Ruminating Can Harm Your Mental Health Recovery

Wednesday, April 15 2015 Mike Ehrmantrout

Ruminating (dwelling on obsessive, negative thoughts) harms your mental health recovery. Learn how to fight rumination and progress in mental health recovery.

Ruminating can harm your mental health recovery because when you "go over in the mind repeatedly and often casually or slowly" you compulsively remind yourself of what is wrong. It's negative thoughts compounded by repetition and habit, making rumination dangerous. People with depressive and other mental illnesses often have a similar trait: many suffer from excessive and compulsive negative thoughts that distort reality. Thus, rumination involves an endless loop of negative thinking that can exacerbate depression and other mental illnesses.

Rumination and Mental Health Recovery Can't Exist Together

Rumination has been widely described with the illustration of getting a song stuck in your head. You know, the annoying song you really don’t like that much but it keeps coming back to your mind over and over: row, row, row your boat. You're welcome.

It’s important to note that it’s not only the negative thinking but the obsessive replaying in one’s mind of the same negative thoughts over and over again that constitutes rumination.

Research from Yale University has shown the harm rumination can cause. The research found not only can rumination make depression and anxiety worse, it can also lead to binge-drinking and binge-eating, as sufferers attempt to use these negative coping patterns to distract themselves from their obsessive thoughts, according to Susan Nolen-Hoeksema, Ph.D, a psychologist and professor at Yale University.

Many years ago when I was in college, a fellow student said to me, “Man, you think too much.” I dismissed this out of hand. Thinking is a desired and positive aspect of higher learning, therefore, all thinking is good. Unfortunately I hadn’t, at that point, taken a logic class so I was completely unaware that my conclusion was a logical fallacy. How can a person think too much, I reasoned?

It’s because I was focused on thinking as a whole, while my colleague was referencing negative thinking patterns.

And of course, he was right. I did indeed “think too much” with the negative side drowning out the positive side. He didn’t use the word, “rumination,” but that was exactly what he was describing to me. I had a negative thinking pattern that was causing me to become more and more depressed and withdrawn.

How to Fight Rumination and Get Mental Health Recovery on Track

Recognize Rumination

Rumination is dwelling on obsessive, negative thoughts. Read about how to fight rumination so your mental health recovery isn't harmed.

In order for us to fight rumination, we must first be able to recognize and identify our own rumination patterns. This may sound obvious, but when we have developed a habit of thinking we often resort to it subconsciously. It’s important to be able to recognize the rumination pattern in your thinking. You can’t fight something you don’t even realize you are doing.

Challenge Your Ruminations

When we do recognize we’re ruminating again, we must call ourselves out on it. We must find a way to battle the negative thoughts. Often when I find myself in this pattern, I find it helpful to say out loud, “Stop it!”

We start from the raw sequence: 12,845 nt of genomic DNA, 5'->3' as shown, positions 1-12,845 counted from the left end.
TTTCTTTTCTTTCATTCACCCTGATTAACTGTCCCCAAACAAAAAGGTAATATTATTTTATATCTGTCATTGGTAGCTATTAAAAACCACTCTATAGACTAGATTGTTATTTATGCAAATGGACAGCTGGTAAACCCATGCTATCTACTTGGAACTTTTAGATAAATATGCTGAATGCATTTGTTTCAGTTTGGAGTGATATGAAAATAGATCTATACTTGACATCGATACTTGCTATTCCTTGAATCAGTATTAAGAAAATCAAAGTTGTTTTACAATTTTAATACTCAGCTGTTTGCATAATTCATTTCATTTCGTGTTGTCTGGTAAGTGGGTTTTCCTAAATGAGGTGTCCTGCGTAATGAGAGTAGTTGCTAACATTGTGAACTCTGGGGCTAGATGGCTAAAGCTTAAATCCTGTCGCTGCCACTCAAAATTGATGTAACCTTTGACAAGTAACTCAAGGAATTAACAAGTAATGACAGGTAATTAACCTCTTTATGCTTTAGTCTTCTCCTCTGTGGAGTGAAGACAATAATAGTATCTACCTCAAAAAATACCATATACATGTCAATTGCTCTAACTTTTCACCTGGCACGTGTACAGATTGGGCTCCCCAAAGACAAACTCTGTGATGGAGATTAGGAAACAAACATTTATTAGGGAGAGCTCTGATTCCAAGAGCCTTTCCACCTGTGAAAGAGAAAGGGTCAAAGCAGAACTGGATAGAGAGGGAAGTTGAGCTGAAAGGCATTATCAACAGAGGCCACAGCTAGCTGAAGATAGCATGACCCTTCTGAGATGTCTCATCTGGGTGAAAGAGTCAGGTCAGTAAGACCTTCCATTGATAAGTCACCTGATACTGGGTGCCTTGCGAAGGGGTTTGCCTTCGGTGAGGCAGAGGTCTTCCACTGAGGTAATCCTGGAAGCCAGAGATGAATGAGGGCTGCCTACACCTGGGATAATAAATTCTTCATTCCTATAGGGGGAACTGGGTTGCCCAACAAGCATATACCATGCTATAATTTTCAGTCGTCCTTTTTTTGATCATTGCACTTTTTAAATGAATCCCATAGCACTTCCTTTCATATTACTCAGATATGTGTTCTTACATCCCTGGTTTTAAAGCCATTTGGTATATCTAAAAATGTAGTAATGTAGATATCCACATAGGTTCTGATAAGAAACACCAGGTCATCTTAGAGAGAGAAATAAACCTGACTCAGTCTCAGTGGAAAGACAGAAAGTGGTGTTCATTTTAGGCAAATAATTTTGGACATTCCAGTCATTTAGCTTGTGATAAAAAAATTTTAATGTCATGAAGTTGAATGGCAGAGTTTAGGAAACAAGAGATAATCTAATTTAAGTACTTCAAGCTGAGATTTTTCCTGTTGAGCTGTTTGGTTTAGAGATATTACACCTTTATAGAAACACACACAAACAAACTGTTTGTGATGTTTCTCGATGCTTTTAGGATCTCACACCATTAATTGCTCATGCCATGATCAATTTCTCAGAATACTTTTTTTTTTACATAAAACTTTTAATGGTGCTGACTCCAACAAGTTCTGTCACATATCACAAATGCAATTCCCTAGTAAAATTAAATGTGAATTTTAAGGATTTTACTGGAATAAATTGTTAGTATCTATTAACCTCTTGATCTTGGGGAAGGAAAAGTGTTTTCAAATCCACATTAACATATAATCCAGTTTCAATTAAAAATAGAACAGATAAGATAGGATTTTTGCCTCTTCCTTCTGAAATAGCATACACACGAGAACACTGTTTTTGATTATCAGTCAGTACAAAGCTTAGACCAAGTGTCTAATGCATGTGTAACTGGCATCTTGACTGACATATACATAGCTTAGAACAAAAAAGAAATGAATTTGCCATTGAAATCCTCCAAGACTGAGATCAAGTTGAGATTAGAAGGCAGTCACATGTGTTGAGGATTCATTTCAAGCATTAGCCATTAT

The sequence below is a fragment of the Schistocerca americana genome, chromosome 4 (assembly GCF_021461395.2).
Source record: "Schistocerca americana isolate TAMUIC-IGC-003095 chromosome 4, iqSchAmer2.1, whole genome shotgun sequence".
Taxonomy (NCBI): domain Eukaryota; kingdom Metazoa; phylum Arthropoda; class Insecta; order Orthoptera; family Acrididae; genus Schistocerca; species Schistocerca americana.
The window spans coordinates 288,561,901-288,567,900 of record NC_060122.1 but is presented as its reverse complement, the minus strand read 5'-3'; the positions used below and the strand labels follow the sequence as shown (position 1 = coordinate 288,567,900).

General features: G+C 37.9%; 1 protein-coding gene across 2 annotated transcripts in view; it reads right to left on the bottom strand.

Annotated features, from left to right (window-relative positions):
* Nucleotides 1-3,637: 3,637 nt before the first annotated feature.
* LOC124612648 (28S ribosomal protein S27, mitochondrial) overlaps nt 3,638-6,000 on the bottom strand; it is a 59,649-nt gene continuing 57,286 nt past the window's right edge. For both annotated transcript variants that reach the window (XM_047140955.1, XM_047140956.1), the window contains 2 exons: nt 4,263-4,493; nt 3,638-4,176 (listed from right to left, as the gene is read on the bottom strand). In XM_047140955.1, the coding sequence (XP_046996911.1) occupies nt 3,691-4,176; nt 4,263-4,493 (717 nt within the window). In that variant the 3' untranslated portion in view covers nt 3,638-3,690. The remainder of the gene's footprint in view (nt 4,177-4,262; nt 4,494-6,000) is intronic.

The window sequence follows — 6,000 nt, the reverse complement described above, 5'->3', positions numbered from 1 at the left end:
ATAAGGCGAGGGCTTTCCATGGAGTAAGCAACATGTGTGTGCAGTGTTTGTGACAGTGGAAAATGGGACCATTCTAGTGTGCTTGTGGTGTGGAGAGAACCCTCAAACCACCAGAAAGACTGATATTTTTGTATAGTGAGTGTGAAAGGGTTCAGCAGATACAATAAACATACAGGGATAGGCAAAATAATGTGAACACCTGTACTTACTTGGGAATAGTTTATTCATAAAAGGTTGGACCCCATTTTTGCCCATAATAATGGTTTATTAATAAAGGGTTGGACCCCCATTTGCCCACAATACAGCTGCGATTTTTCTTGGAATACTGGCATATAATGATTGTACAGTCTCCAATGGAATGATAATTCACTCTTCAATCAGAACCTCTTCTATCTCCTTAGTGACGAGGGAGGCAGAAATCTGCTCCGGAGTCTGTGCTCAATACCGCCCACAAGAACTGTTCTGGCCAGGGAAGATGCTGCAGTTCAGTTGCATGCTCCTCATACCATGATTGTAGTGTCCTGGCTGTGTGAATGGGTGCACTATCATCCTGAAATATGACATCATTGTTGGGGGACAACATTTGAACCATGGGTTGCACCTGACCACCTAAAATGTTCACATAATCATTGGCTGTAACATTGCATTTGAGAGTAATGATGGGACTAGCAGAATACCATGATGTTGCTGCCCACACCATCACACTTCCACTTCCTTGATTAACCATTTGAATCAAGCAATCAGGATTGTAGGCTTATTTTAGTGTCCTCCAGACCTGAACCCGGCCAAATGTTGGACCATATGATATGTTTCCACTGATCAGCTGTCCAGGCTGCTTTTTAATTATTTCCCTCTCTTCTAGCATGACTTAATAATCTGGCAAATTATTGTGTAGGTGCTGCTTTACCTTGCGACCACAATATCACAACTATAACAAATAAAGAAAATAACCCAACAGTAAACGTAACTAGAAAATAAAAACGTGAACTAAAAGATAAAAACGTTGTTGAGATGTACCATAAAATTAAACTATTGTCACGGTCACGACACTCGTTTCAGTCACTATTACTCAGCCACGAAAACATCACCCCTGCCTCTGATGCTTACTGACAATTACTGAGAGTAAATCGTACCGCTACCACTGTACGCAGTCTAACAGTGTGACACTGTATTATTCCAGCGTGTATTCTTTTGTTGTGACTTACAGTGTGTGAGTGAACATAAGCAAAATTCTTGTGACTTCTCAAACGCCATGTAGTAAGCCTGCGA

But stopping isn’t enough. We must also replace these automatic thoughts with ones that are more positive in nature and challenge our own thinking patterns.

David Burns, in his bestselling book “Feeling Good,” refers to this as “verbal judo.” I think of it as being a defendant in a criminal trial.

Put Your Ruminations on Trial

You have the prosecutor (your own mind) leveling accusations against you, and you have your own defense attorney who argues against what the prosecutor is claiming about you. In this case you are both prosecutor and defense attorney. You must vigorously defend your client (yourself) against any and all accusations.

This might seem a little funny at first, pushing back against your own self, but remember, there is a side of you that will destroy you if you don’t take the necessary steps to survive. You will find as you begin to look at these patterns that it becomes easier over time to recognize your ruminations and develop specific arguments against them.

Mental health recovery can be a constant battle with our own self-destructive and negative thoughts. Begin pushing back today so that ruminating doesn't harm your mental health recovery.

You can visit Mike on Google+, Instagram and Twitter.

Author: Mike Ehrmantrout

View all posts by Mike Ehrmantrout.

Ruminating Can Harm Your Mental Health Recovery

Rose
says:
April, 17 2016 at 8:11 am

May Allah bless you with Peace, Mike.

Im really impressed with this aspect that you've addressed. Ive tried (thanks to Allah) the stop it! technique, and since i have rececntly experienced a stressful ordeal, i dont seem to be ...well stopping.
I know im constantly thinking or returning to this stressful thing, but its passed and well it seems to be on a record player. Please keep my post private, im actively attempting to share my good experiences and tehcniques, and dont want to share this part until i find the tools that provide a solution/can enhance relief and recovery. I am hoping you can help. What can i do, step by step to break its hold? I found the criminal trial part hilarious (as i have lived experience of an "over-inflated critical self") and ive posted this article on my site. Look forward to hearing from you.

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